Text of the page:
It's a question that comes up a lot, so it's definitely fit for public consumption. As a general rule pre-WW2 slides don't hold up for as long as a post-WW2 slide will, as the Austempering method of heat-treating parts wasn't fully developed and implimented until the late '40s. Austempering and other newer methods heat-treat the ENTIRE slide, which is why you gunsmiths cuss a lot when trying to mill a recently-made Colt slide for Bo-Mars.
Before then, slides were intentionally left soft to allow for machining operations. In 1925 the front end of the slide was heat-treated via the well-known heat n' quench method. Later in 1943 the slide stop notch was flame hardened as well. On these older slides, to prevent premature breech face wear a hardened plug was installed where the firing pin hole is. You can easily see on a GI gun the dark circle surrounding the firing pin hole. The locking lug area was still left unhardened, and as a result WW2 and earlier slides will often display peening damage to the lugs if the barrel fit wasn't proper or the gun has seen a lot of rounds.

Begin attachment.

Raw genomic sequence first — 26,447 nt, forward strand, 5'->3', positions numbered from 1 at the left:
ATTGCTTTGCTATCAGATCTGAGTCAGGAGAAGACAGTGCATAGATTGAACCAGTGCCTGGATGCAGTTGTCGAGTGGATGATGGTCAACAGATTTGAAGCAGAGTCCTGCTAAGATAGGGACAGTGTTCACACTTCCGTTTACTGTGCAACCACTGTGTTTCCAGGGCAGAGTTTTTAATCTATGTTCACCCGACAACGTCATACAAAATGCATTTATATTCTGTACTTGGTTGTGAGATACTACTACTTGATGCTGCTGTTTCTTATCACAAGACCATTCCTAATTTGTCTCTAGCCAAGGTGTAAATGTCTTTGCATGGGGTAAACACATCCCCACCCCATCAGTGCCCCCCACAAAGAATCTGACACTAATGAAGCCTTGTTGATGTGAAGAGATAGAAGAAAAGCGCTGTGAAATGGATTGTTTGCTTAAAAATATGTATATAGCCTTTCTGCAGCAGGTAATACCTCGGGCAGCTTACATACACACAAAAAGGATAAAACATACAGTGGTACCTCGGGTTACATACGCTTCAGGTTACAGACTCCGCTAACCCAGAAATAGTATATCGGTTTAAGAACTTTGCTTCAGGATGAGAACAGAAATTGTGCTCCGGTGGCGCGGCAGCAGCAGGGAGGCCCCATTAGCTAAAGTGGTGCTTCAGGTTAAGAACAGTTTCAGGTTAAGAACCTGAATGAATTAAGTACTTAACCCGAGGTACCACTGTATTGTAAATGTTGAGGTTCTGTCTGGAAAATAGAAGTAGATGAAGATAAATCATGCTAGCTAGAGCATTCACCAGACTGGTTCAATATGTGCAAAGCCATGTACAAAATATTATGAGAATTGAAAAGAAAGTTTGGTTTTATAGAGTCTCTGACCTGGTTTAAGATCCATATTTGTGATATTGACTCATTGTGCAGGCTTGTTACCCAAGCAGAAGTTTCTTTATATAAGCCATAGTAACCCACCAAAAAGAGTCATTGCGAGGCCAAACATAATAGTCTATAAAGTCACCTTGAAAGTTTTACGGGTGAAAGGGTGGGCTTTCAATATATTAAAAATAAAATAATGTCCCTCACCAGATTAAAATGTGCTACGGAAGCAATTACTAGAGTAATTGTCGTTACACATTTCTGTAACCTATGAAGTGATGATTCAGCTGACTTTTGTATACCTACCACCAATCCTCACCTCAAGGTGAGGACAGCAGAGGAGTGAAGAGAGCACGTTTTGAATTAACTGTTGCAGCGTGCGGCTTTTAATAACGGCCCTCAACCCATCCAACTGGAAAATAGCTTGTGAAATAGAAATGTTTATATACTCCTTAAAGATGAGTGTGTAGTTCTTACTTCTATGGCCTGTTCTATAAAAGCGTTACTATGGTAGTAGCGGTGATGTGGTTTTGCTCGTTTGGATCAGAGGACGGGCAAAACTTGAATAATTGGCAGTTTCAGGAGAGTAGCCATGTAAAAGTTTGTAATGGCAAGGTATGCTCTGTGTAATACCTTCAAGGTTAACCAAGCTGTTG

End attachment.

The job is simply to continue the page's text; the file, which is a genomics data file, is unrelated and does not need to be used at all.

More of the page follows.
All this shouldn't scare a person from shooting an older 1911 or 1911A1, but keep these facts in mind and go easy on it. Furthermore, in my opinion spending the cash on fitting a tight match-grade barrel is a waste because the soft slide will wear more quickly and you'll lose the accuracy you paid for after so many thousands of rounds. Or worse yet, if the barrel isn't properly fitted the slide lugs will be peened to death in short order.